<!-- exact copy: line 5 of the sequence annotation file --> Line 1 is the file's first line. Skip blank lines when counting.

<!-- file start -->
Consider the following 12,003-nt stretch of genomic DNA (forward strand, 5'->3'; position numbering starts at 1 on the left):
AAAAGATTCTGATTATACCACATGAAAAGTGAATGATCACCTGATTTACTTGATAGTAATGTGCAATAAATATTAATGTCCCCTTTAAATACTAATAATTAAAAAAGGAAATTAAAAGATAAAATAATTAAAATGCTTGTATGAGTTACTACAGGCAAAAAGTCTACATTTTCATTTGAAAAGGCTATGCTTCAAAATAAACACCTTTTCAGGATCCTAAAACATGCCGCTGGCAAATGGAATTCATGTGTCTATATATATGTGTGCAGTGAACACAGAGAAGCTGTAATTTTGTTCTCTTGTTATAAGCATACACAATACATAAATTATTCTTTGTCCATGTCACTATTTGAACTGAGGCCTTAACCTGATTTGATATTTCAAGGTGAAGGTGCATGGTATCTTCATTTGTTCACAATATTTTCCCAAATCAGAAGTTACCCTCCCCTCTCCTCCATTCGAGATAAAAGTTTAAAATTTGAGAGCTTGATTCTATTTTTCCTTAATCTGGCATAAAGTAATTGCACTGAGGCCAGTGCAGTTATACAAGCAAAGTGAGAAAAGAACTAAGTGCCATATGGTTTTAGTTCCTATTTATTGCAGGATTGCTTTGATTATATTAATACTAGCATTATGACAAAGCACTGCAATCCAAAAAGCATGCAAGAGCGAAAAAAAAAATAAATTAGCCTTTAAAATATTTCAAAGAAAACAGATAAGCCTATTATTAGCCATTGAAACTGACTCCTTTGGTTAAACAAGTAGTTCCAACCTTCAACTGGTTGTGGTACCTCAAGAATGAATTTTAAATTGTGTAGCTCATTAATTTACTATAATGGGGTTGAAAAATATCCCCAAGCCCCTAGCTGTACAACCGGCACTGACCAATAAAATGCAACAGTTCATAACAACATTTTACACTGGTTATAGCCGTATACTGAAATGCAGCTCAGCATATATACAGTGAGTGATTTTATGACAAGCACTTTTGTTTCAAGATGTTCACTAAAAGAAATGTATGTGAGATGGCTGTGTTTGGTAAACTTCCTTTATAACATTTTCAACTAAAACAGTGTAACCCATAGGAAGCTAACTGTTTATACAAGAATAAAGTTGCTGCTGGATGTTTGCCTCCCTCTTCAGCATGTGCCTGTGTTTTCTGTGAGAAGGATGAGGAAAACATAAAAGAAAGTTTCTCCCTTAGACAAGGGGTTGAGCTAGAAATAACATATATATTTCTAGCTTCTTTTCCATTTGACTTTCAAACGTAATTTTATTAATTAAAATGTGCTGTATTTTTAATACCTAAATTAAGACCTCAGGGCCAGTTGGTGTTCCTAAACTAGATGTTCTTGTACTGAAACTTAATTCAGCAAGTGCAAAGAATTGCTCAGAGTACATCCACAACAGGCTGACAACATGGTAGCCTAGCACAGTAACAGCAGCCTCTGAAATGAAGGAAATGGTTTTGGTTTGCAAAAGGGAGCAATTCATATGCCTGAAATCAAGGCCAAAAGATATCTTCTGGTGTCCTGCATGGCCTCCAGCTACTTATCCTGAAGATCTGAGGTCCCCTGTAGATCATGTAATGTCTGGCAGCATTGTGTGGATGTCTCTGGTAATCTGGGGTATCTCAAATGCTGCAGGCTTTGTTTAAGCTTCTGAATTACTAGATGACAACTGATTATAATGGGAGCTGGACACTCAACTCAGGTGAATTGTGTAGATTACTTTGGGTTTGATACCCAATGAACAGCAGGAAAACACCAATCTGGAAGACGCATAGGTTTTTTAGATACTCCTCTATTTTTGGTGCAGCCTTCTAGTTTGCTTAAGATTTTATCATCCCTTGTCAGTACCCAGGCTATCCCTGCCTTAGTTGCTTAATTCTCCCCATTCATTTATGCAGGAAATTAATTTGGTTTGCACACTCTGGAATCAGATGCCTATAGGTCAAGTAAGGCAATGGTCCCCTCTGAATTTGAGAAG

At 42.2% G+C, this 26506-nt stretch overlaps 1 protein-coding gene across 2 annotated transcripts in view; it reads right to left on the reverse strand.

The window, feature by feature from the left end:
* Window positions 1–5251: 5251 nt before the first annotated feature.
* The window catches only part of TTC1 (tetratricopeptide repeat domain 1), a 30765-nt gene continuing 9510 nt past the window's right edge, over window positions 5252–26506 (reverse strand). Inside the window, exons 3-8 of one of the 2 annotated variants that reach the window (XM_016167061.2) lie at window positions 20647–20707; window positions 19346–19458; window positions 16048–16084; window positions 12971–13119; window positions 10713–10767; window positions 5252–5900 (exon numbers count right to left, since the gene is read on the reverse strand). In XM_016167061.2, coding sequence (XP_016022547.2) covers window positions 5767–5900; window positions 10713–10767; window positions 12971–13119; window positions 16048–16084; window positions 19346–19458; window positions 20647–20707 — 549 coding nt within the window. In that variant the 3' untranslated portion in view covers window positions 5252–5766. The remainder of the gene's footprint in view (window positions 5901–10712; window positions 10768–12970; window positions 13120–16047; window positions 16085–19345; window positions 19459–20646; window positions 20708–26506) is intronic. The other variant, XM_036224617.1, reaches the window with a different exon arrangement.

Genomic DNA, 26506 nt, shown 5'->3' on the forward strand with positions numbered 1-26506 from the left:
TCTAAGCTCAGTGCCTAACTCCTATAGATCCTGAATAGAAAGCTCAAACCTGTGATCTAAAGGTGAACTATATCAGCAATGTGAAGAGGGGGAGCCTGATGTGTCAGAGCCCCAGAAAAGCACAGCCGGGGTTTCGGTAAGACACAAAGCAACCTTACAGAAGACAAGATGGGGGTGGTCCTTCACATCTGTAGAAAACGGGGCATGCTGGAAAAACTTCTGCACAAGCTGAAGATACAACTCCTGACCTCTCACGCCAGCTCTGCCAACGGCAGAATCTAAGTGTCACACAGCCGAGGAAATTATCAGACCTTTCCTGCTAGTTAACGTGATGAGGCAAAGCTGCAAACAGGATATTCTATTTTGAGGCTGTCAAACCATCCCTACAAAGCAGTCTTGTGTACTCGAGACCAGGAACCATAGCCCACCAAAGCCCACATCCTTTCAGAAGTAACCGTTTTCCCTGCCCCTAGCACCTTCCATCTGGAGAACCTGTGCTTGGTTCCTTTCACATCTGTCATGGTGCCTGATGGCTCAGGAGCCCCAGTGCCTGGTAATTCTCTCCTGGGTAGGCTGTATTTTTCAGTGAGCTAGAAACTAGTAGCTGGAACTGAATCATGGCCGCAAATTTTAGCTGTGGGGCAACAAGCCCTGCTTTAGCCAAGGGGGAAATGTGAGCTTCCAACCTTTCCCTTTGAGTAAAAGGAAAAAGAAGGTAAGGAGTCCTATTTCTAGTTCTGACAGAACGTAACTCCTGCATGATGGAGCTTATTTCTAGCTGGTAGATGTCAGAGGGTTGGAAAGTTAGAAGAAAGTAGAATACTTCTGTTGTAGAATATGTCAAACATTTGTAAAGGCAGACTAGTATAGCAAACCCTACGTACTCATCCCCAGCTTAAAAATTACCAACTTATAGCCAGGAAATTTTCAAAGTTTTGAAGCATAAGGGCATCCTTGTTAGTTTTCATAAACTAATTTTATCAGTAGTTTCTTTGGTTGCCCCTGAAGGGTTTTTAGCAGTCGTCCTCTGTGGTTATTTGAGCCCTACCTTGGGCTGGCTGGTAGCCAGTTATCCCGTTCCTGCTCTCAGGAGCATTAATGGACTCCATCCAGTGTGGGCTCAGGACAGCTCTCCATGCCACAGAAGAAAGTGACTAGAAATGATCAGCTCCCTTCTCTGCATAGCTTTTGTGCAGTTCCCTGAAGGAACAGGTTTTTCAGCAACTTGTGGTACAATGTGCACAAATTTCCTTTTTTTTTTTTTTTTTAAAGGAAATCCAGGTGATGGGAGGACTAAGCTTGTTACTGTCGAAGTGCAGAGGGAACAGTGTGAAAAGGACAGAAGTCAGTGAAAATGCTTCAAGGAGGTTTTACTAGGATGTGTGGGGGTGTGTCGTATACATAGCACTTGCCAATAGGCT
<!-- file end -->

* Window positions 1–5251: 5251 nt before the first annotated feature.